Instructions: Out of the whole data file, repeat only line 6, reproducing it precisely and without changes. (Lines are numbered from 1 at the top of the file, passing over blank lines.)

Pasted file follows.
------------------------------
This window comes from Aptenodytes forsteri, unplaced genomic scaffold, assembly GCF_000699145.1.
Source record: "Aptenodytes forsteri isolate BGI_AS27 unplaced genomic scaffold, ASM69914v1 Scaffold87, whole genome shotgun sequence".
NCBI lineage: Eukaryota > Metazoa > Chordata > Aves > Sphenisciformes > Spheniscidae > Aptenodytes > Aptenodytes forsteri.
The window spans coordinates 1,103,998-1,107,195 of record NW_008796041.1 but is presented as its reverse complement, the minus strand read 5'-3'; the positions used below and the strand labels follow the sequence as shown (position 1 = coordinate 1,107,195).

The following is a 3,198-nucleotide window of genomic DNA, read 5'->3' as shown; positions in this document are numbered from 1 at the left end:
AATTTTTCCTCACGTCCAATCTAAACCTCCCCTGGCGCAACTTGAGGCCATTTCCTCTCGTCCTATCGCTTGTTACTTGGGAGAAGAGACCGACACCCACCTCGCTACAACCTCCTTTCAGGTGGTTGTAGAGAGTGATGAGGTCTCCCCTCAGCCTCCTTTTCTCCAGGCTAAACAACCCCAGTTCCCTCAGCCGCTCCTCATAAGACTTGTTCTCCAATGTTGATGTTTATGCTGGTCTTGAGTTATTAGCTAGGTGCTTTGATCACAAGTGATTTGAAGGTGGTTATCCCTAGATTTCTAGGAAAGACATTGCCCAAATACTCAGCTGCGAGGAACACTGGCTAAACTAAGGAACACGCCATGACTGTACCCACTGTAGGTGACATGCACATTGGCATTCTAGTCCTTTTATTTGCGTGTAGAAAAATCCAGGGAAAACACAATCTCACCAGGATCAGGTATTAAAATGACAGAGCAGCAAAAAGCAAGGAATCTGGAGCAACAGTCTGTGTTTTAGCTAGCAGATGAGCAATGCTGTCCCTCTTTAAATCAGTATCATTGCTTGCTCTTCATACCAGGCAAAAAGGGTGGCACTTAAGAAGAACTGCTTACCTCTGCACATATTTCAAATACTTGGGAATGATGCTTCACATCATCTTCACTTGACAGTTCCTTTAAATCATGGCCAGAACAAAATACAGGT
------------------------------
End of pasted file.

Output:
AATTTTTCCTCACGTCCAATCTAAACCTCCCCTGGCGCAACTTGAGGCCATTTCCTCTCGTCCTATCGCTTGTTACTTGGGAGAAGAGACCGACACCCACCTCGCTACAACCTCCTTTCAGGTGGTTGTAGAGAGTGATGAGGTCTCCCCTCAGCCTCCTTTTCTCCAGGCTAAACAACCCCAGTTCCCTCAGCCGCTCCTCATAAGACTTGTTCTCCAATGTTGATGTTTATGCTGGTCTTGAGTTATTAGCTAGGTGCTTTGATCACAAGTGATTTGAAGGTGGTTATCCCTAGATTTCTAGGAAAGACATTGCCCAAATACTCAGCTGCGAGGAACACTGGCTAAACTAAGGAACACGCCATGACTGTACCCACTGTAGGTGACATGCACATTGGCATTCTAGTCCTTTTATTTGCGTGTAGAAAAATCCAGGGAAAACACAATCTCACCAGGATCAGGTATTAAAATGACAGAGCAGCAAAAAGCAAGGAATCTGGAGCAACAGTCTGTGTTTTAGCTAGCAGATGAGCAATGCTGTCCCTCTTTAAATCAGTATCATTGCTTGCTCTTCATACCAGGCAAAAAGGGTGGCACTTAAGAAGAACTGCTTACCTCTGCACATATTTCAAATACTTGGGAATGATGCTTCACATCATCTTCACTTGACAGTTCCTTTAAATCATGGCCAGAACAAAATACAGGT